This AI Learned How To Generate Human Appearance

Dear Fellow Scholars, this is Two Minute Papers
with Károly Zsolnai-Fehér. In this series, we often discuss that neural
networks are extraordinarily useful for classification tasks. This means that if we give them an image,
they can tell us what’s on it, which is great for self-driving cars, image search, and a
variety of other applications. However, fewer people know that they can also
be used for image generation. We’ve seen many great examples of this where
NVIDIA’s AI was able to dream up high-resolution images of imaginary celebrities. This was done using a generative adversarial
network, an architecture where two neural networks battle each other. However, these methods don’t work too well
if we have too much variation in our datasets. For instance, they are great for faces, but
not for synthesizing an entire human body. This particular technique uses a different
architecture, and as a result, can synthesize an entire human body, and is also able to
synthesize both shape and appearance. You will see in a moment that because of that,
it can do magical things. For instance, in this example, all we have
is one low-quality image of a test subject as an input, and we can give it a photo of
a different person. What happens now is that the algorithm runs
pose estimation on this input, and transforms our test subject into that pose. The crazy thing about this is that it even
creates views for new angles we didn’t even have access to! In this other experiment, we have one image
on the left. What we can do here is that we specify not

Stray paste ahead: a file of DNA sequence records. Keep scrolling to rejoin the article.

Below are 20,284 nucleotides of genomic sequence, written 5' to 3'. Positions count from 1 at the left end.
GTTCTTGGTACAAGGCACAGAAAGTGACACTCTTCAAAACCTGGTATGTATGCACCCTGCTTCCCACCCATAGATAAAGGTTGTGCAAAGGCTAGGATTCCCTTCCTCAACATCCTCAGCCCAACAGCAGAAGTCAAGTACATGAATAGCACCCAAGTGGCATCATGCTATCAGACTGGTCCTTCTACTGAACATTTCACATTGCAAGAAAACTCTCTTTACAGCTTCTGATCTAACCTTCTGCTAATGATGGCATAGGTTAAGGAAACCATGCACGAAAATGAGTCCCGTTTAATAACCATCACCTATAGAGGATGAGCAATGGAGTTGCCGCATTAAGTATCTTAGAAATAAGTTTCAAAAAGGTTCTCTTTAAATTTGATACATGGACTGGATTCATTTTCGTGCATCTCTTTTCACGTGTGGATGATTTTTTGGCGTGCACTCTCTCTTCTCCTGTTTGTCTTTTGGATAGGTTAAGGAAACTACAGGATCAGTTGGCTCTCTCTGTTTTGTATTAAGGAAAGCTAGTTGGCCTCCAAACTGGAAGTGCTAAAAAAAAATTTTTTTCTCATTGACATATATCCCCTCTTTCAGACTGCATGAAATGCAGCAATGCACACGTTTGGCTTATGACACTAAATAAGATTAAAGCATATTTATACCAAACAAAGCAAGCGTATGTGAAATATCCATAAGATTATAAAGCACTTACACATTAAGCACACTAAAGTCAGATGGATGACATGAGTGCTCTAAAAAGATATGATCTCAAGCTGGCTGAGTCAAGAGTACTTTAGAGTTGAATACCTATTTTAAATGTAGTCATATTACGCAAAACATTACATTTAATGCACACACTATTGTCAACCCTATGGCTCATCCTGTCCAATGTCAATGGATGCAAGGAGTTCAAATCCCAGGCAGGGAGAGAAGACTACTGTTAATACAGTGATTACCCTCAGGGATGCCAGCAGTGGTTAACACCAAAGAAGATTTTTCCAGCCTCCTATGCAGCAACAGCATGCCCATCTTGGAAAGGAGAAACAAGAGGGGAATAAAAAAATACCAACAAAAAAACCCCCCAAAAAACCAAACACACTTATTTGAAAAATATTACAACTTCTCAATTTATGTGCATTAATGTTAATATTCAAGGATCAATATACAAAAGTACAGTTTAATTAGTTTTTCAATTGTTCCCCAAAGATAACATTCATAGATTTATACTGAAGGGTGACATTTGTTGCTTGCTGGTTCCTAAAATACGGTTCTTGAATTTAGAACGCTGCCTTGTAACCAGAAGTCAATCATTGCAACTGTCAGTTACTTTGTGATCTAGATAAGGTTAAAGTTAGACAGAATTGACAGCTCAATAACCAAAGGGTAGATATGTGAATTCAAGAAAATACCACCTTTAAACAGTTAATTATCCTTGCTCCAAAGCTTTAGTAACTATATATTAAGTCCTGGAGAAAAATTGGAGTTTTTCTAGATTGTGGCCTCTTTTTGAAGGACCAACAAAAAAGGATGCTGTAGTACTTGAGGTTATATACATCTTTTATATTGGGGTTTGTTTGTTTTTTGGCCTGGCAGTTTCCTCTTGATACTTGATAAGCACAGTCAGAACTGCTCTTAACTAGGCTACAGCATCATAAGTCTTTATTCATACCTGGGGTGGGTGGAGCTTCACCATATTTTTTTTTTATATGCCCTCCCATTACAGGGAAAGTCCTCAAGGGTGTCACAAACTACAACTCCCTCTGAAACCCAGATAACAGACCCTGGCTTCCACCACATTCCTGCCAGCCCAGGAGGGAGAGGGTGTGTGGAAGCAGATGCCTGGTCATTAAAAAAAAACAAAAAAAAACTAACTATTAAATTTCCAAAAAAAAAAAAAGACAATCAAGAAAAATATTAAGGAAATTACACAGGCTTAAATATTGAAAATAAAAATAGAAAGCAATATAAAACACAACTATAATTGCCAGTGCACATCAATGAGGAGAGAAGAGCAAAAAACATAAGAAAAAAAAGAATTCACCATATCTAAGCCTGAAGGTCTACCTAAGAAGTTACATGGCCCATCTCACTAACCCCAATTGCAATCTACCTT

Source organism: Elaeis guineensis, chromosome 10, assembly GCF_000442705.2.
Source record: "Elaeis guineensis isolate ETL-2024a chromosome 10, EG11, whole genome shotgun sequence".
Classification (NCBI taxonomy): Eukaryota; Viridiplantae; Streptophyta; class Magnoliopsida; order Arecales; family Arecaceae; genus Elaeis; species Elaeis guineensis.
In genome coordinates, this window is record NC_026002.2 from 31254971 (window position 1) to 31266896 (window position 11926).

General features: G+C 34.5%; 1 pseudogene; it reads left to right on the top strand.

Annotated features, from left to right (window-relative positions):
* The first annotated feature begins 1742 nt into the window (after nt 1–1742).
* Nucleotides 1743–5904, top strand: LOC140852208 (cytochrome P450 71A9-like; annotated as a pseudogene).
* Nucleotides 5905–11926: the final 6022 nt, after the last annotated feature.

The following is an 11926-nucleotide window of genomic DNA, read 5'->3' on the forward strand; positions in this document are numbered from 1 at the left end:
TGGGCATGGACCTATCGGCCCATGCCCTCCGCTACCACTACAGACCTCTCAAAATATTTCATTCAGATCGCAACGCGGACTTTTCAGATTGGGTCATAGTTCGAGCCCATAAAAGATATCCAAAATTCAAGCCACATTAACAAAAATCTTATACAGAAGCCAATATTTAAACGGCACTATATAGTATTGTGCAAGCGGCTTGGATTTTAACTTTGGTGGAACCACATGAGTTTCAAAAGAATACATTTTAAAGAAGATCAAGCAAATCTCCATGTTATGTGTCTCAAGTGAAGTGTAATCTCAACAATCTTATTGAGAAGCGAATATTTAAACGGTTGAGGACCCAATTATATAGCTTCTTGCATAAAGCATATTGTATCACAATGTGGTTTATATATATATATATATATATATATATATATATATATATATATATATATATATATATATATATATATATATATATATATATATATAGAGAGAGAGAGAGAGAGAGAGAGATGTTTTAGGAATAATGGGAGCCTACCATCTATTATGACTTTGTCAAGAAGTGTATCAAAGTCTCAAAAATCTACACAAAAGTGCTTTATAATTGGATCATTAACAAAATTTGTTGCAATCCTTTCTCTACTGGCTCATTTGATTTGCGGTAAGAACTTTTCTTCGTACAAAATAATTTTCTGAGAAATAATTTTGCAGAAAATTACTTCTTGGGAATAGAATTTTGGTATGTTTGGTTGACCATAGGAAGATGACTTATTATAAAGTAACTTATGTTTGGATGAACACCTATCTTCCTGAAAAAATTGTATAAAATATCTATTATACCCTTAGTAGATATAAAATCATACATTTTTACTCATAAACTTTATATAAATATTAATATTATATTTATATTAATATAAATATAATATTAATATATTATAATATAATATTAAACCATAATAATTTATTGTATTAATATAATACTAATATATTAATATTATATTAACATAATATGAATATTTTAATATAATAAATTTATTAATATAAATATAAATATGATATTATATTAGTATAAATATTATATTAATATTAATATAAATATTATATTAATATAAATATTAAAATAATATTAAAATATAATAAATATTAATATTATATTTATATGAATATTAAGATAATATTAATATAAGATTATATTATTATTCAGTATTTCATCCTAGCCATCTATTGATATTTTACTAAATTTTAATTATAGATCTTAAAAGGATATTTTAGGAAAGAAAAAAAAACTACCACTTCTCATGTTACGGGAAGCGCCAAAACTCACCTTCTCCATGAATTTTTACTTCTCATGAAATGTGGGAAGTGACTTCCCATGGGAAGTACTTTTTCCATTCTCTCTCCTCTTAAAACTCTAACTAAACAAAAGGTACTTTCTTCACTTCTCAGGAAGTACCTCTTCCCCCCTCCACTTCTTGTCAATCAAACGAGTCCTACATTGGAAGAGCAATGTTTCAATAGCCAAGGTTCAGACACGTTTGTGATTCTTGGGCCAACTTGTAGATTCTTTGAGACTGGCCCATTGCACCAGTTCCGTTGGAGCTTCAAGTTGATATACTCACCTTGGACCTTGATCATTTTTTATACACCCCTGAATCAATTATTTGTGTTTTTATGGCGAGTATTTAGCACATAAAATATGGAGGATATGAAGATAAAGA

a person, but draw the pose directly, indicating that we wish to see our test subject in this
pose, and the algorithm is also able to create an appropriate new image. And again, it works for angles that require
information that we don’t have access to. These new angles show that the technique understands
the concept of shorts or trousers…although it seems to forget to put on socks sometimes. Truth be told, I don’t blame it. What is even cooler is that it seems to behave
very similarly for a variety of different inputs. This is non-trivial as this property doesn’t
just emerge out of thin air, and will be a great selling point for this new method. It also supports a feature where we need to
give a crude drawing to the algorithm, and it will transform it into a photorealistic
image. However, it is clear that there are many-many
ways to fill this drawing with information, so how do we tell the algorithm what appearance
we are looking for? Well, worry not, because this technique can
also perform appearance transfer. This means that we can exert artistic control
over the output by providing a photo of a different object, and it will transfer the
style of this photo to our input. No artistic skills needed, but good taste
is still as much of a necessity as ever. Yet another AI that will empower both experts
and novice users alike. And while we are enjoying these amazing results,
or even better, if you have already built up an addiction for the papers, you can keep
it in check by supporting us on Patreon and in return, getting access to these videos
earlier. You can find us through There is a link to it in the video description,
and as always, to the paper as well. Thanks for watching and for your generous
support, and I’ll see you next time!


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